High flow nasal cannula oxygen

Where I work high flow humidified nasal cannula oxygen (HFNC) is used for infants with bronchiolitis and our ICU also employs it for selected adult patients. This is a relatively recent addition to our choice of oxygen delivery systems, and many emergency physicians may still be unfamiliar with it.
A recent review outlines the (scant) evidence for its use in neonates, infants, and adults, and proposes some mechanisms for its effect.
It’s a bit like the traditional delivery of oxygen via nasal cannulae. However, it is recommended that flow rates above 6 l/min are heated and humidified, so the review referred to heated, humidified, high flow nasal cannulae (HFNC).
HFNC began as an alternative to nasal CPAP for premature infants. There are as yet no definitive studies showing its superiority over CPAP.
HFNC may decrease the need for intubation when compared to standard nasal cannula in infants with bronchiolitis.
No hard outcome data yet exist. It has mainly been used for hypoxemic respiratory failure rather than patients with hypercarbia such as COPD patients.
How it works
The following are proposed mechanisms for improvements in gas exchange / oxygenation:

1. A high FiO2 is maintained because flow rates are higher than spontaneous inspiratory demand, compared with standard facemasks and low flow nasal cannulae which entrain a significant amount of room air.

2. Nasopharyngeal dead space ‘washout’. The additional gas flow within the nasopharyngeal space may  reduce dead space: tidal volume ratio. There are some animal neonatal data to show improved CO2 clearance with flows up to 8 l/min.

3. Stenting of the upper airway by positive pressure may decrease upper airways resistance and reduce work of breathing.

4. Some positive pressure (akin to CPAP) may be generated, which can help recruit lung and decrease ventilation–perfusion mismatch; however this is not consistently present in all studies, and high flows are needed to generate even modest pressures. For example, in a study on postoperative cardiac surgery patients, HFNC at 35 l/min generated a nasopharyngeal pressure of only 2.7 ± 1 cmH2O.

Drawbacks and things to know

Studies suggest that if benefit is going to be seen in adult or paediatric patients, this should be evident in the first 30-60 minutes.

Any modest positive pressure generated will be reduced by an open mouth or when there is a significant leak between the cannulae and the nares.

HFNC maintain a fixed flow and generate variable pressures, and the pressures may be more inconsistent in patients with respiratory distress with high respiratory rates and mouth breathing. Compare this with non-invasive ventilation (CPAP and or BiPAP) in which variable flow is used to generate a fixed pressure.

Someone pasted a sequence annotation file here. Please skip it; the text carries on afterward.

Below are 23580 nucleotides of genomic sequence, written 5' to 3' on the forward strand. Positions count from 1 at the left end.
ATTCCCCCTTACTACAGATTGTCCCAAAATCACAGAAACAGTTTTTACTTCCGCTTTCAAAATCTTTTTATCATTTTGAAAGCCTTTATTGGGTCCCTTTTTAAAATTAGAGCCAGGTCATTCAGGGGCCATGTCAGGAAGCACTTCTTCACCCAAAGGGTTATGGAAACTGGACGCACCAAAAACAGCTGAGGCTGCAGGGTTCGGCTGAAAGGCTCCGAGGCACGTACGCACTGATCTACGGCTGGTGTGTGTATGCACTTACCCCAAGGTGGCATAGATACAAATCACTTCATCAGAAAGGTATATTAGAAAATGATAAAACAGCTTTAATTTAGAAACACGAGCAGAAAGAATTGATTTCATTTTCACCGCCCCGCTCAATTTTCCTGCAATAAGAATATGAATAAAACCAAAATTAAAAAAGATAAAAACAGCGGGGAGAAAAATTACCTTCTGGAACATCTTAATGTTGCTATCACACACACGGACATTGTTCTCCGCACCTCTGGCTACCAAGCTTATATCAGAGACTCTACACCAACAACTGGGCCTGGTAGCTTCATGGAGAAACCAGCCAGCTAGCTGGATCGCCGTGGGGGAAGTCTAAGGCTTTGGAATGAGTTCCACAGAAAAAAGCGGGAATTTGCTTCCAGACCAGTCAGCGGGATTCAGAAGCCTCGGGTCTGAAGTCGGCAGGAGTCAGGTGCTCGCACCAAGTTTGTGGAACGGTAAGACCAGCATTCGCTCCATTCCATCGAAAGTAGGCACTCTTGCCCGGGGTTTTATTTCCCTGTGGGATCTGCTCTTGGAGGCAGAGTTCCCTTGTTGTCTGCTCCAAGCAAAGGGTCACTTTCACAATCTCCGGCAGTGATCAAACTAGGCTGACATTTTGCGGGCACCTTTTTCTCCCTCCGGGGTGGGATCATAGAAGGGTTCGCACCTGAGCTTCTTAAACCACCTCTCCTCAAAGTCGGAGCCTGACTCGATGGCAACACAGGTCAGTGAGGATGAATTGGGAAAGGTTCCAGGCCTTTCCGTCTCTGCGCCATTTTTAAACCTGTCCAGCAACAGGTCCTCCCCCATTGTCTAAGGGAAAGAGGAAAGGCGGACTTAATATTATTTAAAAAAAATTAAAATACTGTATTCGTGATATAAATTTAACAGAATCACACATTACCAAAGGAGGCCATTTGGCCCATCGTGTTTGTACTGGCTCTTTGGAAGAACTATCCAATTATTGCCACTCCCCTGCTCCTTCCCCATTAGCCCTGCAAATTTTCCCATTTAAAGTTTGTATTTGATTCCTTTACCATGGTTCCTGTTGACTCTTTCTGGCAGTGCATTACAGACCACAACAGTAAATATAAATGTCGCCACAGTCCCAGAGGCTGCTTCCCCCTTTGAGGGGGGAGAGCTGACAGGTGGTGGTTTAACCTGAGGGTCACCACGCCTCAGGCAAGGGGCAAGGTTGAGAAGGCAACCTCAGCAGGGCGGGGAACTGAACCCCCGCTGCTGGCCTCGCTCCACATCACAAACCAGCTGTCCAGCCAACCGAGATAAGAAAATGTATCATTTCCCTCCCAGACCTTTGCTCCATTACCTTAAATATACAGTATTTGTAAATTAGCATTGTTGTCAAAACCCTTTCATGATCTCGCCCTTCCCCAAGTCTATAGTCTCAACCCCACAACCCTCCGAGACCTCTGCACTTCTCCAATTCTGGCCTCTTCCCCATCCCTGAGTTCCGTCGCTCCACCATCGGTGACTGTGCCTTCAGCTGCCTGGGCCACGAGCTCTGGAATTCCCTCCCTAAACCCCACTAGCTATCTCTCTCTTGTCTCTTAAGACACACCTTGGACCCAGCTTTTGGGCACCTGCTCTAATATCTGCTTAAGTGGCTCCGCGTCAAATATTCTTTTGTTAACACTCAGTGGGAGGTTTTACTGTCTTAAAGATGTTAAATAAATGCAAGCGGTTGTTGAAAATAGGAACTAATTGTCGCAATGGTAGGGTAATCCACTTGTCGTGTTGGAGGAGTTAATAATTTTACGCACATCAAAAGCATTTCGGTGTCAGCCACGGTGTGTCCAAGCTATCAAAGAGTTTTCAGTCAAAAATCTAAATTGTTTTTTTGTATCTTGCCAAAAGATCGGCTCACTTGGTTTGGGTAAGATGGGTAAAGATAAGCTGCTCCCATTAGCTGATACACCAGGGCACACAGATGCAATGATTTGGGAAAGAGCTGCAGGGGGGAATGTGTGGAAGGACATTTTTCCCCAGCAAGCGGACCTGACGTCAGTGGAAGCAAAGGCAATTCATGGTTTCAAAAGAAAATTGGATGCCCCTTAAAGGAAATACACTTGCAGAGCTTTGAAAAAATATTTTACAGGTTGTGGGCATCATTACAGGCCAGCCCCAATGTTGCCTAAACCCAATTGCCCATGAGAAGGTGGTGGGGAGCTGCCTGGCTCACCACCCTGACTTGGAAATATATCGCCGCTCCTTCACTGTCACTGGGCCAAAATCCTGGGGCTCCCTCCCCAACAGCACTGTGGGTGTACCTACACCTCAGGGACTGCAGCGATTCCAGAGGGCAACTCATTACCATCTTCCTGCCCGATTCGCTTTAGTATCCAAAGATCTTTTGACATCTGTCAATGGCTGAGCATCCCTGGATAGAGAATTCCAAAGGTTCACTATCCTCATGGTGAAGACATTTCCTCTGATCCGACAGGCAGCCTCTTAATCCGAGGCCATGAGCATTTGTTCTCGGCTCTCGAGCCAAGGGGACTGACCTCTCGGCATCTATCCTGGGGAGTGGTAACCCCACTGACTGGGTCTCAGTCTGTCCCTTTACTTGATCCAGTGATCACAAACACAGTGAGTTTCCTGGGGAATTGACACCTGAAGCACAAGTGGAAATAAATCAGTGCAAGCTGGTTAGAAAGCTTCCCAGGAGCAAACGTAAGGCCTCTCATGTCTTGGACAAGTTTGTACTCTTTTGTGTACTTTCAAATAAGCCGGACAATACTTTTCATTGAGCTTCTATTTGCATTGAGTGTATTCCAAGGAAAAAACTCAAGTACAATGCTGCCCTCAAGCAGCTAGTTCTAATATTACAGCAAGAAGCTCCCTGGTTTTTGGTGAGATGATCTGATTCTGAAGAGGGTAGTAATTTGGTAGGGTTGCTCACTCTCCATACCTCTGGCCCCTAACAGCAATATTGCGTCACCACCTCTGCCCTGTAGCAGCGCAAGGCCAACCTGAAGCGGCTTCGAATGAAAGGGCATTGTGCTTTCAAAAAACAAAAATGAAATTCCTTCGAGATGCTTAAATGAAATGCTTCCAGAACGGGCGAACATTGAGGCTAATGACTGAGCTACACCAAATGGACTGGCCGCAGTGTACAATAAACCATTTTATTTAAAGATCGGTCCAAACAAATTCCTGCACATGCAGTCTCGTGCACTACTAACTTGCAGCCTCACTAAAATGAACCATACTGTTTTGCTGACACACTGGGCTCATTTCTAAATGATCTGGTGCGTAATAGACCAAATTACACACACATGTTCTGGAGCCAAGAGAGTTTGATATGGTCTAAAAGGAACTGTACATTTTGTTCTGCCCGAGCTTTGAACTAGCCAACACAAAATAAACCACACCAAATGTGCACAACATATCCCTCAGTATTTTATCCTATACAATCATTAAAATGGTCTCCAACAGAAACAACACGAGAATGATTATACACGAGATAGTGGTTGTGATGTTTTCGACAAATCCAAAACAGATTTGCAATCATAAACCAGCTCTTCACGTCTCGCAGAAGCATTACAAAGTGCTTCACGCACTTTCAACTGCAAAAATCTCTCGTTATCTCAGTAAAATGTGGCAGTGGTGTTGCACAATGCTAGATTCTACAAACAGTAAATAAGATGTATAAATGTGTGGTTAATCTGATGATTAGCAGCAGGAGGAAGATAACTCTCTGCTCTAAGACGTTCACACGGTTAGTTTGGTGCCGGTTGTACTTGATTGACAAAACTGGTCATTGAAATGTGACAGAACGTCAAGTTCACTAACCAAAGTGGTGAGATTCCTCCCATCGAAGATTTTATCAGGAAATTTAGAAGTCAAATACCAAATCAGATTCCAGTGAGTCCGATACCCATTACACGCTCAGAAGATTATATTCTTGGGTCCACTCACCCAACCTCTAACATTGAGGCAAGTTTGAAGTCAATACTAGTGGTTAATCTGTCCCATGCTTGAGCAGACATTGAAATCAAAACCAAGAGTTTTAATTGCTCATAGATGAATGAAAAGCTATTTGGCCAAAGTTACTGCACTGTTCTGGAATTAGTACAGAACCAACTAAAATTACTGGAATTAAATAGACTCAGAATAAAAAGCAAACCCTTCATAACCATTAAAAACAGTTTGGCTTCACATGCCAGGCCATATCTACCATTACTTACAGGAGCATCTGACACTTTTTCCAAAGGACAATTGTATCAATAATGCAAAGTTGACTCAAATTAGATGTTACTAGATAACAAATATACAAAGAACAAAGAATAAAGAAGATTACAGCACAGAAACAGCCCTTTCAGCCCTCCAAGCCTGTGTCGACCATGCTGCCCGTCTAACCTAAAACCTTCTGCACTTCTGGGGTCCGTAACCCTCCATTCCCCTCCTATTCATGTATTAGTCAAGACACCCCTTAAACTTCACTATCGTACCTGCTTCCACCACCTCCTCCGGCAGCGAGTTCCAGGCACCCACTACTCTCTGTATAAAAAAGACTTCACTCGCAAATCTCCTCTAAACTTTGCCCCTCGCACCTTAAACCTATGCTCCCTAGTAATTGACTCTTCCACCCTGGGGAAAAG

The authors’ summary is helpful:

We postulate that the predominant benefit of HFNC is the ability to match the inspiratory demands of the distressed patient while washing out the nasopharyngeal dead space. Generation of positive airway pressure is dependent on the absence of significant leak around the nares and mouth and seems less likely to be a predominant factor in relieving respiratory distress for most patients.

NIV such as CPAP and bilevel positive airway pressure should still be considered first line therapy in moderately distressed patients in whom supplementation oxygen is insufficient and when a consistent positive pressure is indicated.

There are numerous ongoing trials which should hopefully clarify indications for HFNC and the mechanisms by which it may be beneficial.

An earlier summary of the evidence was written by my Scandinavian chums. And Reuben Strayer uses it to optimise oxygenation during RSI as a modification of the NODESAT technique.
Use of high flow nasal cannula in critically ill infants, children, and adults: a critical review of the literature
Intensive Care Med. 2013 Feb;39(2):247-57
[EXPAND Abstract]

BACKGROUND: High flow nasal cannula (HFNC) systems utilize higher gas flow rates than standard nasal cannulae. The use of HFNC as a respiratory support modality is increasing in the infant, pediatric, and adult populations as an alternative to non-invasive positive pressure ventilation.
OBJECTIVES: This critical review aims to: (1) appraise available evidence with regard to the utility of HFNC in neonatal, pediatric, and adult patients; (2) review the physiology of HFNC; (3) describe available HFNC systems (online supplement); and (4) review ongoing and planned trials studying the utility of HFNC in various clinical settings.
RESULTS: Clinical neonatal studies are limited to premature infants. Only a few pediatric studies have examined the use of HFNC, with most focusing on this modality for viral bronchiolitis. In critically ill adults, most studies have focused on acute respiratory parameters and short-term physiologic outcomes with limited investigations focusing on clinical outcomes such as duration of therapy and need for escalation of ventilatory support. Current evidence demonstrates that HFNC generates positive airway pressure in most circumstances; however, the predominant mechanism of action in relieving respiratory distress is not well established.